New race begins with COVID-19 oral medications

November 19, 2021 | 08:00
Together with vaccines, multinational corporations are on the journey to make oral antiviral medication for the treatment of COVID-19, expecting to bring new innovation for infections and promising profitable years for pharma giants.
New race begins with COVID-19 oral medications
New race begins with COVID-19 oral medications, illustration photo, THOMAS KIENZLE / AFP

Merck, known as MSD outside the United States and Canada, has entered into voluntary licenses with eight Indian generic manufacturers to accelerate affordable global access to Molnupiravir, an oral antiviral medicine developed by MSD in collaboration with Ridgeback Biotherapeutics that reduces the ability of SARS CoV 2 to multiply in the body.

An MSD representative told VIR, “These manufacturers were selected because of their global capabilities and their history of supplying quality-assured medicines to global public health efforts, such as those of the Global Fund and UNICEF. These partners are licensed to supply to more than 100 countries around the world, including Vietnam.”

Through eight voluntary licenses partners, people in Vietnam will be able to access Molnupiravir once authorised or approved, so that the investigational oral anti-viral treatment could help keep mild-to-moderate COVID-19 patients away from hospitalisation and prevent disease progression. “This could help to ease the burden of Vietnam’s healthcare system and help resume normal ways of life,” the representative added.

Vietnam is assessing the efficacy of the pill and waiting for the authorisation and approval of Molnupiravir from international health regulators, including the US Food and Drug Administration (FDA) and the World Health Organization to enable it to make the next steps with COVID-19 treatment.

The Southeast Asian nation on November 6 announced positive results of pilot use of Molnupiravir for treatment of mild and moderate COVID-19 patients in 22 cities and provinces. It plans to expand the pilot to more localities shortly.

In addition to Molnupiravir, Vietnam and the world are also waiting for international authorisation for Pfizer’s oral antiviral Paxlovid. Only a few days after the UK’s approval for the use of Merck’s, Pfizer ceased enrolment in its phase 2/3 study of Paxlovid due to “overwhelming efficacy”. Analysis shows Paxlovid cuts the risk of hospitalisation or death from COVID-19 by nearly 90 per cent.

Pfizer has announced that it will submit the data to the FDA as part of its ongoing rolling submission as soon as possible. Meanwhile, the United Kingdom became the first country to authorise Molnupiravir, and the European Medicines Agency and the Heads of Medicines Agencies started reviews of Molnupiravir to support possible national decisions on early use.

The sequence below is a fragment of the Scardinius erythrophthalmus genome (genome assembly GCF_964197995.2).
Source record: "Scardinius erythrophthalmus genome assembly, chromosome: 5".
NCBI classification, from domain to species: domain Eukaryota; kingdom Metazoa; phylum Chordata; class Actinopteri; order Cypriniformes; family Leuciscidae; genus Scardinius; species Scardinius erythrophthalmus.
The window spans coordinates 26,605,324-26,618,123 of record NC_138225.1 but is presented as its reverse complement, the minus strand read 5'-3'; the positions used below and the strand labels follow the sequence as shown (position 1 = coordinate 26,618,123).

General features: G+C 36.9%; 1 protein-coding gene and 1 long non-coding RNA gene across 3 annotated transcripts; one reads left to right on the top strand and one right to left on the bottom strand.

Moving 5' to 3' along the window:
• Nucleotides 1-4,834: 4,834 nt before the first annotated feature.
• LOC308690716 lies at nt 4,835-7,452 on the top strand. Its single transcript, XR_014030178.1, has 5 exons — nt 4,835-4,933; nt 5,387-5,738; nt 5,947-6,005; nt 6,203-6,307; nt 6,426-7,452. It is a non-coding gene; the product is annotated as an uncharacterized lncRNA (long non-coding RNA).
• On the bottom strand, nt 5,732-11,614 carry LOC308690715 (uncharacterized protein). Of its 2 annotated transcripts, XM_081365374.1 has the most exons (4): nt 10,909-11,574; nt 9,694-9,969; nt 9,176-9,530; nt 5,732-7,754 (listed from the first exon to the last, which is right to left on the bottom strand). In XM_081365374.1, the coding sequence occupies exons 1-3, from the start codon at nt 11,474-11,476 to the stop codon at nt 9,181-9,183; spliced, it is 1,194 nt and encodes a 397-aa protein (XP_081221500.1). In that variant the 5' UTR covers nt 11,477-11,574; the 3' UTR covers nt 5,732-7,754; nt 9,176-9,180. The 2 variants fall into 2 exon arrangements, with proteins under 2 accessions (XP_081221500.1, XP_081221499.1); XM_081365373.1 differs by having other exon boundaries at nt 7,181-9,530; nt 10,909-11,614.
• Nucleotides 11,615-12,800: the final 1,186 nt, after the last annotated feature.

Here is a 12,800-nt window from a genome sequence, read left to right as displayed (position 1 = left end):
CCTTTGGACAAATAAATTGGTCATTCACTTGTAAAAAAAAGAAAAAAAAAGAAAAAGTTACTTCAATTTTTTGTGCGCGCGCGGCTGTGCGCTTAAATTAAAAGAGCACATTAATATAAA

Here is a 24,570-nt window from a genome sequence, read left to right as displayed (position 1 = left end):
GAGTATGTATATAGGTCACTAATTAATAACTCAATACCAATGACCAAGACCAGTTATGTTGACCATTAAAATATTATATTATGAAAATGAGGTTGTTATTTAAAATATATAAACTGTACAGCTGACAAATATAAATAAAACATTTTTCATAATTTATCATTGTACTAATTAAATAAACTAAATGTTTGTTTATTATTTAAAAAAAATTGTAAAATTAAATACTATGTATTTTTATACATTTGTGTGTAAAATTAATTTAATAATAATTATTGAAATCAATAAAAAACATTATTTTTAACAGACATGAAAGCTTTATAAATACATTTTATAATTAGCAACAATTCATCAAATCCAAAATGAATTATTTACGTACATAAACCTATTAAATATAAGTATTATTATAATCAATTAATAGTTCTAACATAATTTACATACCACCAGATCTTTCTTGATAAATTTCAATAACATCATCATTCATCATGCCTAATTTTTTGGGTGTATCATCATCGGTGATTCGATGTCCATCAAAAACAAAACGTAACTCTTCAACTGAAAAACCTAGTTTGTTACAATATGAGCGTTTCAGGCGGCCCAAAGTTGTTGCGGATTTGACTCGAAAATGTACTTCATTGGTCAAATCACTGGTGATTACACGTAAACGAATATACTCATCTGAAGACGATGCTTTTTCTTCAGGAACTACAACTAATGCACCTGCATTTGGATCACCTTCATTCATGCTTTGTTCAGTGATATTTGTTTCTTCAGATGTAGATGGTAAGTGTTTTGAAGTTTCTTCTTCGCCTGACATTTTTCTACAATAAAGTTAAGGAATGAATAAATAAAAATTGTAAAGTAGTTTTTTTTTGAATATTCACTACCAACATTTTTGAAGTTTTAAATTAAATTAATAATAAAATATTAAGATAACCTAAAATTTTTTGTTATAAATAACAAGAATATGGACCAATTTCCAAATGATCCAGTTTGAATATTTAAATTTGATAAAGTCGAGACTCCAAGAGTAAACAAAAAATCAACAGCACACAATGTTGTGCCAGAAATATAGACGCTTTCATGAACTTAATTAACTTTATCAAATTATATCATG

The pills are expected to bring about a huge profit for MSD and Pfizer as well, as countries are rushing to purchase the medication amid a stubbornly-high number of COVID-19 infections despite aggressive vaccination programmes. Countries including Australia, South Korea, and Singapore have made deals to purchase courses of the drug ahead of their pending approval.

Moody’s SVP Michael Levesque said, “The UK authorisation of Molnupiravir has positive credit implications for MSD in the short and medium term. The drug has high earnings potential over 2021-2022“.

MSD has vowed to make the drug available internationally, assuming it passes the requisite regulatory hurdles. Developing nations could pay approximately $20 for a single course of the medication, while countries such as the US spend more than $700. The UK has purchased some 480,000 courses of the drug. MSD has invested billions of US dollars in COVID-19 research, development, and manufacturing efforts, mobilising its scientific expertise and resources to contribute to the global pandemic response.

In anticipation of the results from trials, MSD has been producing Molnupiravir at risk. It expects to produce 10 million courses of treatment by the end of 2021, with more doses expected to be produced in 2022.

Meanwhile, Pfizer is in active discussions with 90 countries over supply contracts for the drug and President Joe Biden has said the US government has already secured millions of doses. The US pharma giant plans to produce more than 180,000 courses of treatment by end-2021 and at least 50 million next year.

Industry insiders, however, said the duration of Molnupiravir revenues will depend on the evolution of the pandemic and is unlikely to provide sustained improvement in Merck’s credit metrics.

Before Molnupiravir and Paxlovid, multinational corporations have already been in the race of COVID-19 vaccines, which brought about huge profits for them. According to campaigners from the People’s Vaccine Alliance, Moderna, BioNTech, and Pfizer are reaping astronomical and unconscionable profits due to their monopolies of pandemic-related vaccines – upwards of 69 per cent profit margins in the case of Moderna and BioNTech – while Moderna and Pfizer are also paying little in taxes. Both Pfizer and MSD said they are committed to equitable access at an affordable price.

By Tung Anh

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